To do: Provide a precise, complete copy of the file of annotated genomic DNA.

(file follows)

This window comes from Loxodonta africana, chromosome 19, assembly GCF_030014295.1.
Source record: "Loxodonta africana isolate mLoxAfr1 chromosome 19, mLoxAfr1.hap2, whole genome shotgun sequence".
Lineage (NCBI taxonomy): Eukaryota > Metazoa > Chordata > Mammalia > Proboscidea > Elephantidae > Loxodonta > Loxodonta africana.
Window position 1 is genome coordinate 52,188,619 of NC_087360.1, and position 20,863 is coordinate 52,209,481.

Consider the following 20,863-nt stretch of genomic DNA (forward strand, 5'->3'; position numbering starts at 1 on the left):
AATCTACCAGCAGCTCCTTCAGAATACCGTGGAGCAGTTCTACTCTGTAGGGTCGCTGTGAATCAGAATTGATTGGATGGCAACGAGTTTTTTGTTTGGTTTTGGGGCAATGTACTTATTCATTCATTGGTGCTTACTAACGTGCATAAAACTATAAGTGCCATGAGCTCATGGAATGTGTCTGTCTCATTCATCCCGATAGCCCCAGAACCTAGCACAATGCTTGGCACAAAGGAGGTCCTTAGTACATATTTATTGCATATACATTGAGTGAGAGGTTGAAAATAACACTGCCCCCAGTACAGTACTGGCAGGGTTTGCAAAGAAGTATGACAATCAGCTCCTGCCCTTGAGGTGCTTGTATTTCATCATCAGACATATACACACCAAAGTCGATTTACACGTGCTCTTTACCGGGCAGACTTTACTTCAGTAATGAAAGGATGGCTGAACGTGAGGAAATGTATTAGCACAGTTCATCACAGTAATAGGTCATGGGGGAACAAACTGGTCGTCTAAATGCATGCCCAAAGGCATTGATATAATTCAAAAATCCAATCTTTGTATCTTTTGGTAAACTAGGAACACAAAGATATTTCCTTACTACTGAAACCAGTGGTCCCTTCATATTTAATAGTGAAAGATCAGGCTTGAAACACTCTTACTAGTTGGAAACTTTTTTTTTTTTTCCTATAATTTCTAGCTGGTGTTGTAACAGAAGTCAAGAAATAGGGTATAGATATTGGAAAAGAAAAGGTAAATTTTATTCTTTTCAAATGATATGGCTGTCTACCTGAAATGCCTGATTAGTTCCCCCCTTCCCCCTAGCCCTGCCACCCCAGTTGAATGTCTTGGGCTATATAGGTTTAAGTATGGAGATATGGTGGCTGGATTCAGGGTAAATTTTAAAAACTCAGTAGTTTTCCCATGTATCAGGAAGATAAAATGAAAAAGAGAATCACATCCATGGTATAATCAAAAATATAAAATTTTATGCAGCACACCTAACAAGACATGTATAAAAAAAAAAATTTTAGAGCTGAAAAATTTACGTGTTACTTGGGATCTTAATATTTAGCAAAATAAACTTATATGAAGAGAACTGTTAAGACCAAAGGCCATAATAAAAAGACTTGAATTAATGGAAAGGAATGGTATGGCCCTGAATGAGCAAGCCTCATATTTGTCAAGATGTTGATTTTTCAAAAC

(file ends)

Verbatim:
This window comes from Loxodonta africana, chromosome 19, assembly GCF_030014295.1.
Source record: "Loxodonta africana isolate mLoxAfr1 chromosome 19, mLoxAfr1.hap2, whole genome shotgun sequence".
Lineage (NCBI taxonomy): Eukaryota > Metazoa > Chordata > Mammalia > Proboscidea > Elephantidae > Loxodonta > Loxodonta africana.
Window position 1 is genome coordinate 52,188,619 of NC_087360.1, and position 20,863 is coordinate 52,209,481.

Consider the following 20,863-nt stretch of genomic DNA (forward strand, 5'->3'; position numbering starts at 1 on the left):
AATCTACCAGCAGCTCCTTCAGAATACCGTGGAGCAGTTCTACTCTGTAGGGTCGCTGTGAATCAGAATTGATTGGATGGCAACGAGTTTTTTGTTTGGTTTTGGGGCAATGTACTTATTCATTCATTGGTGCTTACTAACGTGCATAAAACTATAAGTGCCATGAGCTCATGGAATGTGTCTGTCTCATTCATCCCGATAGCCCCAGAACCTAGCACAATGCTTGGCACAAAGGAGGTCCTTAGTACATATTTATTGCATATACATTGAGTGAGAGGTTGAAAATAACACTGCCCCCAGTACAGTACTGGCAGGGTTTGCAAAGAAGTATGACAATCAGCTCCTGCCCTTGAGGTGCTTGTATTTCATCATCAGACATATACACACCAAAGTCGATTTACACGTGCTCTTTACCGGGCAGACTTTACTTCAGTAATGAAAGGATGGCTGAACGTGAGGAAATGTATTAGCACAGTTCATCACAGTAATAGGTCATGGGGGAACAAACTGGTCGTCTAAATGCATGCCCAAAGGCATTGATATAATTCAAAAATCCAATCTTTGTATCTTTTGGTAAACTAGGAACACAAAGATATTTCCTTACTACTGAAACCAGTGGTCCCTTCATATTTAATAGTGAAAGATCAGGCTTGAAACACTCTTACTAGTTGGAAACTTTTTTTTTTTTTCCTATAATTTCTAGCTGGTGTTGTAACAGAAGTCAAGAAATAGGGTATAGATATTGGAAAAGAAAAGGTAAATTTTATTCTTTTCAAATGATATGGCTGTCTACCTGAAATGCCTGATTAGTTCCCCCCTTCCCCCTAGCCCTGCCACCCCAGTTGAATGTCTTGGGCTATATAGGTTTAAGTATGGAGATATGGTGGCTGGATTCAGGGTAAATTTTAAAAACTCAGTAGTTTTCCCATGTATCAGGAAGATAAAATGAAAAAGAGAATCACATCCATGGTATAATCAAAAATATAAAATTTTATGCAGCACACCTAACAAGACATGTATAAAAAAAAAAATTTTAGAGCTGAAAAATTTACGTGTTACTTGGGATCTTAATATTTAGCAAAATAAACTTATATGAAGAGAACTGTTAAGACCAAAGGCCATAATAAAAAGACTTGAATTAATGGAAAGGAATGGTATGGCCCTGAATGAGCAAGCCTCATATTTGTCAAGATGTTGATTTTTCAAAAC